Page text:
A veteran animal keeper at the National Zoo was attacked, mauled and apparently bitten yesterday by Ling-Ling, the zoo's prize female giant panda, near a gate leading to the animal's outdoor yard.

The keeper, Edwin Jacobs, 52, a 20-year zoo employe, was taken to George Washington University Hospital. A hospital spokeswoman said that Jacobs had been "gnawed" by Ling-Ling on an ankle, his chest and back, and had scratches on his arms. He was given a tetanus shot and antibiotics for his wounds, she said.

Both Jacobs and the panda previously had been inoculated against rabies, authorities said last night. Jacobs was released from the hospital about 7:30 p.m.

Jacobs said last night that during the panda's unexpected attack, which came while his back was turned, all he could think of was "getting her the hell away from me."

He said that at about 1 p.m., shortly after Ling-Ling's mealtime, he went to check on her, but failed to spot her in the mirror that normally permits the animal to be seen without opening her outdoor cage.

The keeper said that he opened a sliding gate and stepped into the panda's cage just far enough to note that she was there, asleep in a corner, about 30 feet away.

Then, he said, he bent to pick up a stray piece of bamboo, tossed it out of the cage, and turned to go back into the keeper's enclosure and shut the gate.

But in the few seconds that his back was turned, he said last night, the panda, with a big growl, was on him. First, he said, the 250-pound animal struck him with a paw.

"Then she had me down . . . then she grabbed my right leg with her mouth," he said. "Then I hollered for help and she was grabbing me and trying to bite me."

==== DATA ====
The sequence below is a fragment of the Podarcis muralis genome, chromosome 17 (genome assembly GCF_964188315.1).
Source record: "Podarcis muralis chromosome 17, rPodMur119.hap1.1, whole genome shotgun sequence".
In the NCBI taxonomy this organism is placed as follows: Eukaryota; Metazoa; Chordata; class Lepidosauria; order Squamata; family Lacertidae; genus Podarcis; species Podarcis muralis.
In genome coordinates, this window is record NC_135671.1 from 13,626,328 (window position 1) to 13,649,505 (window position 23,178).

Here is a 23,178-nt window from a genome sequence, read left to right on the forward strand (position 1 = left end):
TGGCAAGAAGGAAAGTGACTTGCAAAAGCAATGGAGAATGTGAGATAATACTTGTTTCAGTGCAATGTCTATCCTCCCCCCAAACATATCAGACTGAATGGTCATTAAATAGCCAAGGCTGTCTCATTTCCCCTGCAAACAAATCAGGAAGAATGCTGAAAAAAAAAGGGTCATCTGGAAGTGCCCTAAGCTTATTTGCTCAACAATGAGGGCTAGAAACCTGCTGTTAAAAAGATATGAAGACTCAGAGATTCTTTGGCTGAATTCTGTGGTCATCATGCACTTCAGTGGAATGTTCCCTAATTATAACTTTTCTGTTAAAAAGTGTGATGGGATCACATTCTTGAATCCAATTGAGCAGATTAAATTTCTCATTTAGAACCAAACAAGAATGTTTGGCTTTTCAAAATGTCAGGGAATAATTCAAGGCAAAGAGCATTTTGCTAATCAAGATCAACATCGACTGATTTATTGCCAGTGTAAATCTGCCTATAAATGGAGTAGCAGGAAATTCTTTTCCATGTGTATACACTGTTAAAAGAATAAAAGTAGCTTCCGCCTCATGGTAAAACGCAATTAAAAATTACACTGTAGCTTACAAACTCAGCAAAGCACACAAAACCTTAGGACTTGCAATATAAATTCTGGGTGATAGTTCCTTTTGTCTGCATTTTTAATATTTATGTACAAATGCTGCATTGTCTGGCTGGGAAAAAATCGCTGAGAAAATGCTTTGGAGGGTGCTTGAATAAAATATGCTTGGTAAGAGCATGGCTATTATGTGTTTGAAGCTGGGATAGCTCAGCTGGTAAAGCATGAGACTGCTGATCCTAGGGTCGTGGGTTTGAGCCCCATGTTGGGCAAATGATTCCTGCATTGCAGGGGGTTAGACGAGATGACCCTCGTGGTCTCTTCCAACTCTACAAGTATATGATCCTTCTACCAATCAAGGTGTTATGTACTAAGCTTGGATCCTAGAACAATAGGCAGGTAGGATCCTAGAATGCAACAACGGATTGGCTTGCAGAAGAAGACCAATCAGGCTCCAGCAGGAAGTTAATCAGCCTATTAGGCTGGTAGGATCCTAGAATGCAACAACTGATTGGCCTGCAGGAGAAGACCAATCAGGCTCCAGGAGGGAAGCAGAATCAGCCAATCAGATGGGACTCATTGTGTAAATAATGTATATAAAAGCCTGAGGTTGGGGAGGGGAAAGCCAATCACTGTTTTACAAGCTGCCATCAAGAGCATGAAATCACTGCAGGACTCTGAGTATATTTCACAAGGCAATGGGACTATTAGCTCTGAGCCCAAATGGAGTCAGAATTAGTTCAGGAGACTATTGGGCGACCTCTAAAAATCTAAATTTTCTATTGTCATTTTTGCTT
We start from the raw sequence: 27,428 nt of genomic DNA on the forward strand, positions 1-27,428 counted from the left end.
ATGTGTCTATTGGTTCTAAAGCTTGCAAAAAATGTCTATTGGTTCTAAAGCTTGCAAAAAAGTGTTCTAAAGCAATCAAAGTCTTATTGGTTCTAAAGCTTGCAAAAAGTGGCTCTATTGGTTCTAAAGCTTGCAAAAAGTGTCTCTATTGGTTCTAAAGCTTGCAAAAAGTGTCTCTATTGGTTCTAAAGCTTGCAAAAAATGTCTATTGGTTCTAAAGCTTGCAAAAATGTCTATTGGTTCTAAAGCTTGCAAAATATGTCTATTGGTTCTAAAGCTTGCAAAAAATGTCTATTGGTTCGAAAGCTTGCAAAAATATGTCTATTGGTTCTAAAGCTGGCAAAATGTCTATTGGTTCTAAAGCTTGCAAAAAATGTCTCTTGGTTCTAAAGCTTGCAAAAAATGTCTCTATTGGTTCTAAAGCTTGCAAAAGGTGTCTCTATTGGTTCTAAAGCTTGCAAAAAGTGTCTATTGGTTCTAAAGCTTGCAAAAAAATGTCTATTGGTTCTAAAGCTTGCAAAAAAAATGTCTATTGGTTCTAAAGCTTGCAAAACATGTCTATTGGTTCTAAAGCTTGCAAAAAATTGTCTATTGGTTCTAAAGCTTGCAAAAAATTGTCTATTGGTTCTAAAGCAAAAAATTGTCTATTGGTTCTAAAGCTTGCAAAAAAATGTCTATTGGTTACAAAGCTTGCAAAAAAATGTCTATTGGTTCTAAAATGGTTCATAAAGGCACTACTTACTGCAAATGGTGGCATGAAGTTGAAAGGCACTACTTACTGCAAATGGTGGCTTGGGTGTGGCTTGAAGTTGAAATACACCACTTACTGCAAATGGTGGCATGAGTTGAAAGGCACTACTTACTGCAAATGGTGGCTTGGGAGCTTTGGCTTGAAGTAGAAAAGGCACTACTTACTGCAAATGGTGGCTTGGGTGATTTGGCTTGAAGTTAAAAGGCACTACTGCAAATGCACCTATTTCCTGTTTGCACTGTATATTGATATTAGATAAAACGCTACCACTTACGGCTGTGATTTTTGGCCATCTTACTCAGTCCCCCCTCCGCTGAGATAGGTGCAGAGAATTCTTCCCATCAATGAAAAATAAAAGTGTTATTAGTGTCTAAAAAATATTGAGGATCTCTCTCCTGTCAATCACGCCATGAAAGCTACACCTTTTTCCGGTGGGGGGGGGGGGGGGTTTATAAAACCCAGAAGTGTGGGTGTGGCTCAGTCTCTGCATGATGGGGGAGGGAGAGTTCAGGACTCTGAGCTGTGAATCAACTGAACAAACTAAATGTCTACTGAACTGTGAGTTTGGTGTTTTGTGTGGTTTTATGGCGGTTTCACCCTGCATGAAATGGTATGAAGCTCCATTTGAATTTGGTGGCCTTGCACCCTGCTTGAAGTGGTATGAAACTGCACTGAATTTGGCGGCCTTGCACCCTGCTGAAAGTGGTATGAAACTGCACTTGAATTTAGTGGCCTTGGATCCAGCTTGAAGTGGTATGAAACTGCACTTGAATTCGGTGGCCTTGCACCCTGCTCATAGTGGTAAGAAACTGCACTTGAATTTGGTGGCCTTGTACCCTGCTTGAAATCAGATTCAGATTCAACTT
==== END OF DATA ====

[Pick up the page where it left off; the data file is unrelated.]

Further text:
When he got up and tried to flee, he said, he found one shoe soaked with blood. There were scratch marks on his left shoulder. His right leg bore a deep laceration, where he evidently had been bitten.

A witness, Michael Goldfein, 31, of Alexandria, said that he was watching Ling-Ling at about 1 p.m. from an overhead outdoor balcony when he saw the 14-year-old animal, who was resting against a wall, race toward a gate connecting the yard and the panda house.

"I heard a lot of clamor of metal and then I heard a scream of terror," said Goldfein, whose view from the overhanging balcony was partially obscured. "I heard lots of metal banging and clanging. Everybody sort of froze."

Goldfein said that Jacobs called for someone to get another keeper. A second zoo employe arrived four or five minutes later and entered the yard. Goldfein said he could not see either Jacobs or Ling-Ling.

Hoage said that zoo officials could not say immediately how long the attack lasted. The panda house was closed to the public following the incident.

Besides its larger indoor pens, the panda house holds smaller transfer, or "shift," pens that enable workers to isolate the animals during feeding or pen cleaning.

Jacobs, of 443 Newcomb St. SE, regularly works around Ling-Ling and her male counterpart, Hsing-Hsing, according to Hoage. But Hoage said it is "not typical" for a keeper to enter an occupied panda enclosure. He said zoo officials will question Jacobs about his reasons for going in.

The pandas are regarded as aggressive and elicit considerable respect from zoo employes, according to Hoage. Ling-Ling is the more aggressive of the two, he said.

"People always say how lovable and cute they are -- and they are," Hoage said. "But we always remind people that they are wild animals."

Pandas have "some of the strongest jaws in the animal kingdom," he said. "The mouth is a powerful masticating machine."

Ling-Ling normally is fed twice daily with a diet consisting of 30 to 40 pounds of bamboo shoots, four quarts of a honey and rice gruel, eight ounces of horse meat, 12 carrots and eight apples. Feeding times are 11 a.m. and 3 p.m.

Hoage said visitors frequently ask if zoo workers play with the pandas. "The answer is absolutely not."

Ling-Ling and Hsing-Hsing were presented to the zoo in 1972 as gifts from the People's Republic of China. Since then zoo officials have succeeded in mating the animals, but there have been no surviving offspring.

Ling-Ling gave birth to a stillborn male cub last August. A year earlier, a male cub died of pneumonia soon after birth.

Ling-Ling bit a veterinary intern on two fingers while she was being sedated last December for a blood test that later showed evidence of a kidney disorder that almost cost the animal's life.

Zoo spokesman Hoage said the intern received several stitches.